City staff to begin removing tents from Vancouver’s Downtown Eastside | CBC News


People living in tents and other structures along a busy street in Vancouver’s Downtown Eastside have been handed notices advising the spaces are about to be removed.

The notice from the City of Vancouver said removal would first focus on the highest risk areas, adding in a statement that the process would begin Tuesday and continue for weeks.

Mid-morning Tuesday, in one area between Carrall and Main streets, the sidewalks were still packed with dozens of tents. In some sections, sidewalks were impassable because tents and shelters were grouped so tightly.

The city’s fire chief ordered the tents to be cleared last month, saying they were an extreme fire safety hazard.

Forced evictions a human rights issue: advocate

Advocacy group Pivot Legal Society said clearing the community will violate a pact signed by the city, the province and Vancouver’s park board to ensure supports for those without shelter.

“A big part of the issue is that there is nowhere for people to go. Forced evictions to nowhere run afoul of multiple human rights issues,” said Anna Cooper, a staff lawyer with the society.

“The reason there is nowhere for people to go is B.C. Housing and the city have actually admitted we do not have enough adequate housing options available at this moment.”

Tents are pictured along the sidewalk on East Hastings Street near Main Street in Vancouver’s Downtown Eastside on July 26. (Ben Nelms/CBC)

The society said in a statement the city created the deteriorating conditions in the encampment by failing to provide promised storage, hygiene facilities and garbage disposal, but is now citing those safety and health concerns as the reason for the forced removal.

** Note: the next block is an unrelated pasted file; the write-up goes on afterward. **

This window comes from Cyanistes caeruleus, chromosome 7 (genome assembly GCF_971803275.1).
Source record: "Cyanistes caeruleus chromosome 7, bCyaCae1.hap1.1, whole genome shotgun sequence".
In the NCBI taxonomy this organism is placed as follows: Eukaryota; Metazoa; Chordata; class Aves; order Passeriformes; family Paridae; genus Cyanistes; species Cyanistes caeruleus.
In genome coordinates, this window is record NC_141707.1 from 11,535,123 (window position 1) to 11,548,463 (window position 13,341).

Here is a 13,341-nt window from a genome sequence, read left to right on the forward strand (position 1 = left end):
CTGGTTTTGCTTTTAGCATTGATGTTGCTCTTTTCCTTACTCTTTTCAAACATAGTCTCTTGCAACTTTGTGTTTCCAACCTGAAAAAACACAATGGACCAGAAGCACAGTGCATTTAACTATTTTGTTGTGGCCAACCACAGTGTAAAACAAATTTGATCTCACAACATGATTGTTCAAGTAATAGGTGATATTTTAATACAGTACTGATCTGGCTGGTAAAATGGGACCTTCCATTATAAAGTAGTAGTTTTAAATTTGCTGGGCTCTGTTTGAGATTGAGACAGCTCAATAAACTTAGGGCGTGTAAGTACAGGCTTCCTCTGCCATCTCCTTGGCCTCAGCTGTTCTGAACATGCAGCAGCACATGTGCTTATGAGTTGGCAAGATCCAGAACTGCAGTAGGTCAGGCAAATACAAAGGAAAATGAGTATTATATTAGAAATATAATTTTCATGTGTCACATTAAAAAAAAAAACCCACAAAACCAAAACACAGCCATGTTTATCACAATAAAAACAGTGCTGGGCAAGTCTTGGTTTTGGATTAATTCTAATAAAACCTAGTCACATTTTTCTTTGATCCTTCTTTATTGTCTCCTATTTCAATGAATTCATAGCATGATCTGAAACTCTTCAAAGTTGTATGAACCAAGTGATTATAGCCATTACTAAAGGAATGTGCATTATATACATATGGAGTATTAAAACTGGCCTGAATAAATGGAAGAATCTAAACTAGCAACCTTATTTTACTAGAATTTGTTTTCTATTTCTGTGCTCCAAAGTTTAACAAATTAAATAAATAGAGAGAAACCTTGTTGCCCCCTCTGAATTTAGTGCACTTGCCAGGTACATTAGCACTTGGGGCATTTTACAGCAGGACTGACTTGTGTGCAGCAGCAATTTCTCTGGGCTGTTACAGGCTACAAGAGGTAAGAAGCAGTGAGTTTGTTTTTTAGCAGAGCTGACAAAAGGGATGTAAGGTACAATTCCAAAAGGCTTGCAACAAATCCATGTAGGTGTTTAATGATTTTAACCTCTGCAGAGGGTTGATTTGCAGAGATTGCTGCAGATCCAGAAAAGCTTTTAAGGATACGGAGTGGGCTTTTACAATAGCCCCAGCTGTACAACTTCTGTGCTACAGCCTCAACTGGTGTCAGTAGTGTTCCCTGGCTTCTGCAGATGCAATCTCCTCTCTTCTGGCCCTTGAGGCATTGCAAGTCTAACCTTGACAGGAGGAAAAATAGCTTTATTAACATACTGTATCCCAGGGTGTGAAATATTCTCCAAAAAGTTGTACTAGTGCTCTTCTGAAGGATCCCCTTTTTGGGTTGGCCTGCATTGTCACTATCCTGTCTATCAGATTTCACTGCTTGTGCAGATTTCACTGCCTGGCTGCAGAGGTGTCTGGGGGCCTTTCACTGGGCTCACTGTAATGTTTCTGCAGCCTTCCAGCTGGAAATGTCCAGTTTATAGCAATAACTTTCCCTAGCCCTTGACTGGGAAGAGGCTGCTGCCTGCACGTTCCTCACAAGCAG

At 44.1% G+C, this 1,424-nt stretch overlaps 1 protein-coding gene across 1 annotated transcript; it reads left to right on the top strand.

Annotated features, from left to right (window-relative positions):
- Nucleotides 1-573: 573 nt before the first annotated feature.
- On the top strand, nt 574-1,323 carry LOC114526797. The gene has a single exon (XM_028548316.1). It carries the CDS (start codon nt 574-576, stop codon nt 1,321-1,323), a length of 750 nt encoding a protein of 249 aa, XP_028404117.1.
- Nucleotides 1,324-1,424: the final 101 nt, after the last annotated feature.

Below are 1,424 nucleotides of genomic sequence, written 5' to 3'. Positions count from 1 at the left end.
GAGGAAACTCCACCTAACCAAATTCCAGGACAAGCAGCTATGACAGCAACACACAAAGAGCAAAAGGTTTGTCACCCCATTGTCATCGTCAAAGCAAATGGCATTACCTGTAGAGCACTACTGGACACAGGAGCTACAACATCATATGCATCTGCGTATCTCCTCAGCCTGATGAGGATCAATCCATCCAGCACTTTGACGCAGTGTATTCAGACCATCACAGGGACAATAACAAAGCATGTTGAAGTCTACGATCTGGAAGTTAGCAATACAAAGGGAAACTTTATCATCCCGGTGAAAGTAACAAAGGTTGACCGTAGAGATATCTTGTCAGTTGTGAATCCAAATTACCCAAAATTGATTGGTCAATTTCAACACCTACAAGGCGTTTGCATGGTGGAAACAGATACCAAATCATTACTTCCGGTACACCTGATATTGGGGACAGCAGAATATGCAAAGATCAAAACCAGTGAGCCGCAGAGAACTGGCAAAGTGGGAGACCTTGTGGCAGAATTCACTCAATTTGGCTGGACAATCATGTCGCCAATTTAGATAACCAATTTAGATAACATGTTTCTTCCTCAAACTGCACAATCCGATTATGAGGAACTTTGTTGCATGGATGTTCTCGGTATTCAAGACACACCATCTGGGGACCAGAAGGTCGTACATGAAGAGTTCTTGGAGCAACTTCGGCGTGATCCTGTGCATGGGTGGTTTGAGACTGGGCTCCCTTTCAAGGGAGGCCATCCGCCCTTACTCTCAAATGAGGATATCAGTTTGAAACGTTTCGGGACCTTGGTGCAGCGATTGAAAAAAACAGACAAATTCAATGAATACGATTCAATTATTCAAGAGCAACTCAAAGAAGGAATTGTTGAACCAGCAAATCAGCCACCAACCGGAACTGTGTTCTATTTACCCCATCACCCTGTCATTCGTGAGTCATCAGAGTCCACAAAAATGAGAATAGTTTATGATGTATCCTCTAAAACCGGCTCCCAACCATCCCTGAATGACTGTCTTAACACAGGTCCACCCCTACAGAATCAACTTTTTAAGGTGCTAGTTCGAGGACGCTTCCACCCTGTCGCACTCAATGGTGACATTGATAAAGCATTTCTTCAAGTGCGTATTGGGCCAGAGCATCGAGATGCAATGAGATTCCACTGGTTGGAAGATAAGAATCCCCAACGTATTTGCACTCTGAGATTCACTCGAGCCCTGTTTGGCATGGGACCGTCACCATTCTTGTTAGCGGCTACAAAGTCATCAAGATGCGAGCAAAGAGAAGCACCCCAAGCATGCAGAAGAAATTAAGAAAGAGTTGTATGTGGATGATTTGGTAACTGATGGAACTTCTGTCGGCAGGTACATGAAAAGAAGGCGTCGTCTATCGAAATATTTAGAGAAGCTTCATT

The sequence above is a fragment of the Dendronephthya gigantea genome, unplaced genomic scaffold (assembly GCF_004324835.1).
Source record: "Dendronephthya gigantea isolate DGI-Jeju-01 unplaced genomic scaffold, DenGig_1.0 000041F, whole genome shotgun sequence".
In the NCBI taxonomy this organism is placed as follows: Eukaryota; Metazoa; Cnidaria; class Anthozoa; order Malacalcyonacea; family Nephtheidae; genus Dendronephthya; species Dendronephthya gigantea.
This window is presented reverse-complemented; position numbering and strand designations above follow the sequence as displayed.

Pivot called on Vancouver to provide “livable, dignified, and accessible housing,” and for the fire department to acknowledge the unique needs of encampment residents by creating a harm reduction approach to fire safety that accounts for challenges ranging from toxic drugs to police violence and trauma due to colonization.

City cites risk to public safety

Last month, Vancouver’s fire department ordered the immediate removal of tents and structures along East Hastings Street in the city’s Downtown Eastside due to “numerous urgent safety concerns.”

The city said the order, signed by fire Chief Karen Fry, emphasized the increased fire risk associated with the shelters currently set up along the road.

There had been several fires in the area in the weeks before the order came down, including ones that destroyed a community church and a Value Village store.

Fry said the fire department had seen an increase in fires of 103 per cent since 2018. As of July 25, there had been roughly 840 fires in the downtown core this year.

Tents line the sidewalk on East Hastings Street near Main Street on July 26, the day after the city ordered their removal due to fire risks. (Ben Nelms/CBC)

The fire chief also said crews had seen an increase in tents in the downtown area since July.

“They are becoming more crowded … and we are getting reports from occupants of buildings that they can’t leave through the emergency fire escape,” Fry said.

Cooper said advocates agree fire safety needs to be addressed, but disagree with the city’s approach.

“Fire safety is 100 per cent a public safety issue and none of the advocates are saying that it isn’t,” she said. “What we’re saying is it’s not the only public safety issue and it cannot be addressed in a way that’s to the exclusion of other safety issues.”

Asked where the people living in the tents were expected to move, the City of Vancouver deferred questions to B.C. Housing. The housing agency has not specified where people might be able to resettle.

LISTEN | Pivot Legal Society lawyer Anna Cooper speaks about the impending tent removal:

The Early Edition9:18Tent removals are set to begin today in the Downtown Eastside

An order to remove tents along several blocks of East Hastings Streets is set to be carried out later today. We’ll take you live down to the scene.



Source link